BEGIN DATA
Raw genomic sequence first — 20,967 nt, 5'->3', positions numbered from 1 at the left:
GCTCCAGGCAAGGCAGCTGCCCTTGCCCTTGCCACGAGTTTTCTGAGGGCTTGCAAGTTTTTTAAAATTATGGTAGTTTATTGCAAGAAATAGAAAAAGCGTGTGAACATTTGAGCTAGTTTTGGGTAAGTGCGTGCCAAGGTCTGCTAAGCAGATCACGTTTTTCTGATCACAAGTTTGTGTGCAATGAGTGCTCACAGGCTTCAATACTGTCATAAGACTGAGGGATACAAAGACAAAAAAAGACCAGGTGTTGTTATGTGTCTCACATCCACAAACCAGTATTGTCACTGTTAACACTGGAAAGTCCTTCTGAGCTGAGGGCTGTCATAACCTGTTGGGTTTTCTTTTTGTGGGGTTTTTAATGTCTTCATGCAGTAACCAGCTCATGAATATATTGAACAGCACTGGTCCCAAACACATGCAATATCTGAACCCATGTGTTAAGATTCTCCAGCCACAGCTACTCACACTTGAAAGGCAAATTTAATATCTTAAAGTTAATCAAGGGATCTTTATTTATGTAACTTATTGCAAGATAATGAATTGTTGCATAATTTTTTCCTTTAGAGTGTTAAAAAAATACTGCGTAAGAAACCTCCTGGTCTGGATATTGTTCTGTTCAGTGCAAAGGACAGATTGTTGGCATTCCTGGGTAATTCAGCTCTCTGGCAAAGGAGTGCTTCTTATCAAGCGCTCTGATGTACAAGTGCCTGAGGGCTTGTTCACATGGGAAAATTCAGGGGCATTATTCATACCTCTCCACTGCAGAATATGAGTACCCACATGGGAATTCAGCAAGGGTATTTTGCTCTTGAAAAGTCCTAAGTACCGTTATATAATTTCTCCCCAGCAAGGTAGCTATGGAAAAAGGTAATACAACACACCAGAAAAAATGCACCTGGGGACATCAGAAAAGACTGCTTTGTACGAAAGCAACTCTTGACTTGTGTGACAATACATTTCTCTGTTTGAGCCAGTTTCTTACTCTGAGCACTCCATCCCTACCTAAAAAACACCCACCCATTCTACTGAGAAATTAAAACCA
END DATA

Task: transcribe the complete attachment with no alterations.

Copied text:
Raw genomic sequence first — 20,967 nt, 5'->3', positions numbered from 1 at the left:
GCTCCAGGCAAGGCAGCTGCCCTTGCCCTTGCCACGAGTTTTCTGAGGGCTTGCAAGTTTTTTAAAATTATGGTAGTTTATTGCAAGAAATAGAAAAAGCGTGTGAACATTTGAGCTAGTTTTGGGTAAGTGCGTGCCAAGGTCTGCTAAGCAGATCACGTTTTTCTGATCACAAGTTTGTGTGCAATGAGTGCTCACAGGCTTCAATACTGTCATAAGACTGAGGGATACAAAGACAAAAAAAGACCAGGTGTTGTTATGTGTCTCACATCCACAAACCAGTATTGTCACTGTTAACACTGGAAAGTCCTTCTGAGCTGAGGGCTGTCATAACCTGTTGGGTTTTCTTTTTGTGGGGTTTTTAATGTCTTCATGCAGTAACCAGCTCATGAATATATTGAACAGCACTGGTCCCAAACACATGCAATATCTGAACCCATGTGTTAAGATTCTCCAGCCACAGCTACTCACACTTGAAAGGCAAATTTAATATCTTAAAGTTAATCAAGGGATCTTTATTTATGTAACTTATTGCAAGATAATGAATTGTTGCATAATTTTTTCCTTTAGAGTGTTAAAAAAATACTGCGTAAGAAACCTCCTGGTCTGGATATTGTTCTGTTCAGTGCAAAGGACAGATTGTTGGCATTCCTGGGTAATTCAGCTCTCTGGCAAAGGAGTGCTTCTTATCAAGCGCTCTGATGTACAAGTGCCTGAGGGCTTGTTCACATGGGAAAATTCAGGGGCATTATTCATACCTCTCCACTGCAGAATATGAGTACCCACATGGGAATTCAGCAAGGGTATTTTGCTCTTGAAAAGTCCTAAGTACCGTTATATAATTTCTCCCCAGCAAGGTAGCTATGGAAAAAGGTAATACAACACACCAGAAAAAATGCACCTGGGGACATCAGAAAAGACTGCTTTGTACGAAAGCAACTCTTGACTTGTGTGACAATACATTTCTCTGTTTGAGCCAGTTTCTTACTCTGAGCACTCCATCCCTACCTAAAAAACACCCACCCATTCTACTGAGAAATTAAAACCA